Wednesday, April 14, 2021

Bermagui - 36° 25' 35" S 150° 04' 17" E

Last week, Gabby received a call from her friends Allan and Vicki.  They were having their new catamaran delivered from Perth, Allan had fallen ill and they needed crew.  Would Kate and Sean be able to help out by crewing from Portland to Bermagui?

It didn't take much pondering and we found ourselves on two trains and then a bus bound for Portland. Portland is in the SW of Victoria and Bermagui on the south coast of NSW. Therefore our route was to include a transit of Bass Strait. Bass Strait is the passage of water that divides Tasmania from mainland Australia. It has the reputation as one of the world's most treacherous waterbodies due to shallow water, currents and weather systems. Indeed, the coastline from Port Fairy to Cape Otway is known as The Shipwreck Coast. 

"I have seldom seen a more fearful section of coastline." 

- Captain Matthew Flinders

What were we thinking?!

Our route

Fortunately due to improved navigation and weather forecasting, a transit of Bass Strait is no longer the crap shoot it once was. That said, there was a very nasty system blowing through and we needed to stay in front of it.

"Red sky in the morning, ... " (Portland Sunrise)

We arrived in Portland to discover that Keshi was more an apartment than a sailboat! At 46' long and 26' wide, she was as big as two Popeyes lashed together. And she is fast; we would need to be fast if we were to stay in front of the weather. We met the skipper - Mark, the most delightful chap - full of excellent stories and sailing adventures.

And off we went!

Keshi - on the wharf and ready to go.
For a size reference, that power stanchion is as high as Sean's ribs. 

The salon

Able-bodied crew, ready for cold and wet weather

We past Cape Otway at sunset - we had survived the Shipwreck Coast! We rounded Wilsons Promontory, the southern most tip of mainland Australia, at sunset the following day.  We weaved through the oil rigs, recalling horror stories of 70kn winds at The Prom and the Tasmanian Ferry pounding into 11m waves.  The system was just behind us.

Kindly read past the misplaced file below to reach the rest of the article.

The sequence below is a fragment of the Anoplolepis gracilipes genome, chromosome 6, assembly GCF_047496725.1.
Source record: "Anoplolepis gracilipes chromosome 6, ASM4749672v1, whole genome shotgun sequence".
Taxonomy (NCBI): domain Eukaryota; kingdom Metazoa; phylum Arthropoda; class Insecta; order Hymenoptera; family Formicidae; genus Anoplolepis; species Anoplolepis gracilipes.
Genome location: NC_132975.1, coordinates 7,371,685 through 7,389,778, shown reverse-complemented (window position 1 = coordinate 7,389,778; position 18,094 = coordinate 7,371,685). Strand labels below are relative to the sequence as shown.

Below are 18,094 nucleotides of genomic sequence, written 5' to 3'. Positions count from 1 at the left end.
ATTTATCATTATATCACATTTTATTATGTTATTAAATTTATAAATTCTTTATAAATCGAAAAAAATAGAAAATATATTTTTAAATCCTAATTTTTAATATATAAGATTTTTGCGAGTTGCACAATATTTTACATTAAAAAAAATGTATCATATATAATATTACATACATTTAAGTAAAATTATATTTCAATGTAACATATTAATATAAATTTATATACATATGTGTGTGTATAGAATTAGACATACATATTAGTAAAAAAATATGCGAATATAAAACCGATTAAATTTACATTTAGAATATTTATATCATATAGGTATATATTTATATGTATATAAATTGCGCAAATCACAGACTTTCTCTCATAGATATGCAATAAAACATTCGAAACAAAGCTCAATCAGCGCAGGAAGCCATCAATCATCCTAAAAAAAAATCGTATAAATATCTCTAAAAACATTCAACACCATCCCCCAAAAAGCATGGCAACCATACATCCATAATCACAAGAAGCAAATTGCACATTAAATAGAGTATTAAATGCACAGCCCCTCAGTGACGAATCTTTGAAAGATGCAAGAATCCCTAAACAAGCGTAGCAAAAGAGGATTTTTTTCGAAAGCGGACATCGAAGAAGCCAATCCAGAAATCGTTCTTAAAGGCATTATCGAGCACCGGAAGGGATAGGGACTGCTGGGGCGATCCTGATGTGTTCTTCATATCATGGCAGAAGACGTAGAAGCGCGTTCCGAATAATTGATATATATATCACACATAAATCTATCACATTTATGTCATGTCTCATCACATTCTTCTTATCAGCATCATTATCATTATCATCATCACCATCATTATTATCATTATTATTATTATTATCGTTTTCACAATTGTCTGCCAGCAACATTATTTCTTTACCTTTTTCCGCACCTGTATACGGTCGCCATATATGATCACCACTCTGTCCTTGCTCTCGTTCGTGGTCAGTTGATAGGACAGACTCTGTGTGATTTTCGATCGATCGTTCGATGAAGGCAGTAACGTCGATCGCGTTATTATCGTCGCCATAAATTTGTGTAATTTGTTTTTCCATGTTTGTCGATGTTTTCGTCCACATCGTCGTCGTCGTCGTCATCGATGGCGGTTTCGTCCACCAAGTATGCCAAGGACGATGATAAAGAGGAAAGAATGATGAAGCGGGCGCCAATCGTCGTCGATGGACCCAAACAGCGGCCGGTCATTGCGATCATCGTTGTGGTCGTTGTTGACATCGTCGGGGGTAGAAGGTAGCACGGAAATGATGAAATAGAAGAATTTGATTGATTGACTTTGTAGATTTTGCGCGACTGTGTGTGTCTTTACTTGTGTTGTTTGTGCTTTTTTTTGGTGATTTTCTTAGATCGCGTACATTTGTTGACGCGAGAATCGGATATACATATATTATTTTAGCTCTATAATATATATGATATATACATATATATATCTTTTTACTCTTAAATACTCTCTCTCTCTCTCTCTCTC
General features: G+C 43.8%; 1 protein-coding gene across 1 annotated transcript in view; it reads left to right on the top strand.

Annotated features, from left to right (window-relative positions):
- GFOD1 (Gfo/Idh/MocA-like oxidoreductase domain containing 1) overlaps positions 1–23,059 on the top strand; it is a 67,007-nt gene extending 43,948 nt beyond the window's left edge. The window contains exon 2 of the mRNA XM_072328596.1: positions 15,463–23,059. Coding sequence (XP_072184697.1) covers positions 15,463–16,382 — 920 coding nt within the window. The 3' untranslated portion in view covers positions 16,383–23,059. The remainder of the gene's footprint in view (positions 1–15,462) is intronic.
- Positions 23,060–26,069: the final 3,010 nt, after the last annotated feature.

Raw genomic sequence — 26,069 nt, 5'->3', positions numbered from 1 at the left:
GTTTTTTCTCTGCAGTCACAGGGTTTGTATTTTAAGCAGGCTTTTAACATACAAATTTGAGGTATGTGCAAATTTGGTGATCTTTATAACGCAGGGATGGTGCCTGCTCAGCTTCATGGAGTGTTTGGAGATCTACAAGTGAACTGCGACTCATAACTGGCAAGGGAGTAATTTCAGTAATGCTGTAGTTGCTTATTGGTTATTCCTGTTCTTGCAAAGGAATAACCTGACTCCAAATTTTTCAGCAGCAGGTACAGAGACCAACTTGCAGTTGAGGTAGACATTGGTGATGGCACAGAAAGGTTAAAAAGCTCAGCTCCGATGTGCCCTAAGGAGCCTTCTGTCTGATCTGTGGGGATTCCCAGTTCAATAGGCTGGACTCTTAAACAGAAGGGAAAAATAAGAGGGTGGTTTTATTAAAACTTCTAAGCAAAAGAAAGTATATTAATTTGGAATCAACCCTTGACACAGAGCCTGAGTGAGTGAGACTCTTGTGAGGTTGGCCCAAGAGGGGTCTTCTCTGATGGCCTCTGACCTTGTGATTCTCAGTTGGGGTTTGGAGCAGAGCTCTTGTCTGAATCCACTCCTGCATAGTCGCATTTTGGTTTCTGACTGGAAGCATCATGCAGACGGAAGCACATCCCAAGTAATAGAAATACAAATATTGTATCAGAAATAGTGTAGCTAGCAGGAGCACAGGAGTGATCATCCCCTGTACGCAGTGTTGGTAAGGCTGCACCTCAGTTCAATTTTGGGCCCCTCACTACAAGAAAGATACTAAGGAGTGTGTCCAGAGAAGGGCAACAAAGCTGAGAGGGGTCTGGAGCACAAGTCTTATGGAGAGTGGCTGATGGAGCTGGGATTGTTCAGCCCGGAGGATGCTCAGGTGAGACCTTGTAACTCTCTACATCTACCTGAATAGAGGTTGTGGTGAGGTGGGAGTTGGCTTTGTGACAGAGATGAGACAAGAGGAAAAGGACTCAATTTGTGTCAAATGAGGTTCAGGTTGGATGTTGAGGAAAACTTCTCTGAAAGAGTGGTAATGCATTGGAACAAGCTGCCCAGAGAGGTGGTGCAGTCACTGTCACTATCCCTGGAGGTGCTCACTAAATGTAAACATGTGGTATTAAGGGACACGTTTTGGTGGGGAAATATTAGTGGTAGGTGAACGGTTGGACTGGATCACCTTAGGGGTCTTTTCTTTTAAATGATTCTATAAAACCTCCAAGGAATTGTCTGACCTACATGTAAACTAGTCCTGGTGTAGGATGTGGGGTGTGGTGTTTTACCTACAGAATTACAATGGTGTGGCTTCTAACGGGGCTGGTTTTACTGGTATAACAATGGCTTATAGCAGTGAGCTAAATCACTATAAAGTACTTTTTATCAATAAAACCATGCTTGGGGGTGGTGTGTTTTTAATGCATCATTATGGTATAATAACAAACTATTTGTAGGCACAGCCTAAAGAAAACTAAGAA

The Spirit of Tasmania pounding through the waves

Keshi's well protected steering station (not dissimilar to a ferry!)

We rounded Gabo Island and within half an hour, the lighthouse was recording huge seas and 50kn winds.  Gabo Island is the eastern gateway to Bass Strait and once around, we headed north and into more protected waters. Phew!

Looking out 'the back porch' towards Gabo Island lighthouse

We arrived in Bermagui after a voyage of 541nautical mile taking us 65 hours, 13 minutes - averaging over 8 knots with a maximum speed of an impressive 24.2kn! We enjoyed a few days exploring around Bermagui before flying back to Melbourne. What an adventure!

Safe in port with Captain Mark


Keshi's galley

Bermagui sunrise

Keshi's Owner's cabin

Not all champagne and sunsets - Mark and Kate doing some engine maintenance

Wednesday, April 7, 2021

Portland (AUS) - 38° 20' 46" S 141° 36' 39" E

Having accomplished the task we came to Australia for (Graham's memorial service), we wanted to get back to some 'normal' routines.  As autumn is surely on its way, preparations like cutting and stacking firewood for the winter are things that need to be done.  As all the Findlay girls and their husbands were available, we jumped into this task with both feet.

Susan and Graeme turning logs into bite-sized pieces

Log-splitting fun!

The two properties have no shortage of firewood, having at least 50 acres each that rolls down to Main Creek.  Graeme and Wendy headed down to cut up the bigger deadfall at the creek and put it on the trailer.  It was then brought up to the shed, where we had a hydraulic log splitter waiting.  If you've never had the opportunity to play with one of these marvellous toys, I enthusiastically endorse the satisfying and effective work that can be done with it.  We all finished the work with our fingers and toes attached and working (except for Graeme, who started with half of one missing).